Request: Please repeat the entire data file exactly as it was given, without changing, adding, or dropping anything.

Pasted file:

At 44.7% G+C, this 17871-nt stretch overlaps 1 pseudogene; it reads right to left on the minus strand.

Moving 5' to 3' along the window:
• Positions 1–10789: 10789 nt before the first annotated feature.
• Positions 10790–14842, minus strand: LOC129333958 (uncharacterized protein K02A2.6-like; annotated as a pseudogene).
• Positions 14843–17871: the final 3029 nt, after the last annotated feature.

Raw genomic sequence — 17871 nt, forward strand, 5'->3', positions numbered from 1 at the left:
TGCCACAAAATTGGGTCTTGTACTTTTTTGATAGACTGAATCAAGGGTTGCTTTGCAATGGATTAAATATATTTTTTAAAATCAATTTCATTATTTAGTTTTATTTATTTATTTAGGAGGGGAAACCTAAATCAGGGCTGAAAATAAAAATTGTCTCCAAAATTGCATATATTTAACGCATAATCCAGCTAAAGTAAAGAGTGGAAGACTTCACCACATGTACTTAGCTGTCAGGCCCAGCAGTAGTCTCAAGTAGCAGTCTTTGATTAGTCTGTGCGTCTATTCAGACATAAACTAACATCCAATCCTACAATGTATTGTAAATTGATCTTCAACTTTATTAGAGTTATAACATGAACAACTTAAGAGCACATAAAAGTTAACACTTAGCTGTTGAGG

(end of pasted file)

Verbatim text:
At 44.7% G+C, this 17871-nt stretch overlaps 1 pseudogene; it reads right to left on the minus strand.

Moving 5' to 3' along the window:
• Positions 1–10789: 10789 nt before the first annotated feature.
• Positions 10790–14842, minus strand: LOC129333958 (uncharacterized protein K02A2.6-like; annotated as a pseudogene).
• Positions 14843–17871: the final 3029 nt, after the last annotated feature.

Raw genomic sequence — 17871 nt, forward strand, 5'->3', positions numbered from 1 at the left:
TGCCACAAAATTGGGTCTTGTACTTTTTTGATAGACTGAATCAAGGGTTGCTTTGCAATGGATTAAATATATTTTTTAAAATCAATTTCATTATTTAGTTTTATTTATTTATTTAGGAGGGGAAACCTAAATCAGGGCTGAAAATAAAAATTGTCTCCAAAATTGCATATATTTAACGCATAATCCAGCTAAAGTAAAGAGTGGAAGACTTCACCACATGTACTTAGCTGTCAGGCCCAGCAGTAGTCTCAAGTAGCAGTCTTTGATTAGTCTGTGCGTCTATTCAGACATAAACTAACATCCAATCCTACAATGTATTGTAAATTGATCTTCAACTTTATTAGAGTTATAACATGAACAACTTAAGAGCACATAAAAGTTAACACTTAGCTGTTGAGG